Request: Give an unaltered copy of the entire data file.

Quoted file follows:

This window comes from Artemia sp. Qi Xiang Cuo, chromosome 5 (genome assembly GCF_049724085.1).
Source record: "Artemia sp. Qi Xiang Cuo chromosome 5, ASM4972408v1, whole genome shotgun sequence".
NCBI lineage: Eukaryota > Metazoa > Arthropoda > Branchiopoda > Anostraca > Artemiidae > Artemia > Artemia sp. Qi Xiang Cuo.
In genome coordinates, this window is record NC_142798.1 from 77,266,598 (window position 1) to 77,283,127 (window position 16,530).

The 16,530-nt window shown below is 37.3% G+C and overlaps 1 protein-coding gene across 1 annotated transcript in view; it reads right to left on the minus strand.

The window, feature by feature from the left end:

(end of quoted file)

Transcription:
This window comes from Artemia sp. Qi Xiang Cuo, chromosome 5 (genome assembly GCF_049724085.1).
Source record: "Artemia sp. Qi Xiang Cuo chromosome 5, ASM4972408v1, whole genome shotgun sequence".
NCBI lineage: Eukaryota > Metazoa > Arthropoda > Branchiopoda > Anostraca > Artemiidae > Artemia > Artemia sp. Qi Xiang Cuo.
In genome coordinates, this window is record NC_142798.1 from 77,266,598 (window position 1) to 77,283,127 (window position 16,530).

The 16,530-nt window shown below is 37.3% G+C and overlaps 1 protein-coding gene across 1 annotated transcript in view; it reads right to left on the minus strand.

The window, feature by feature from the left end: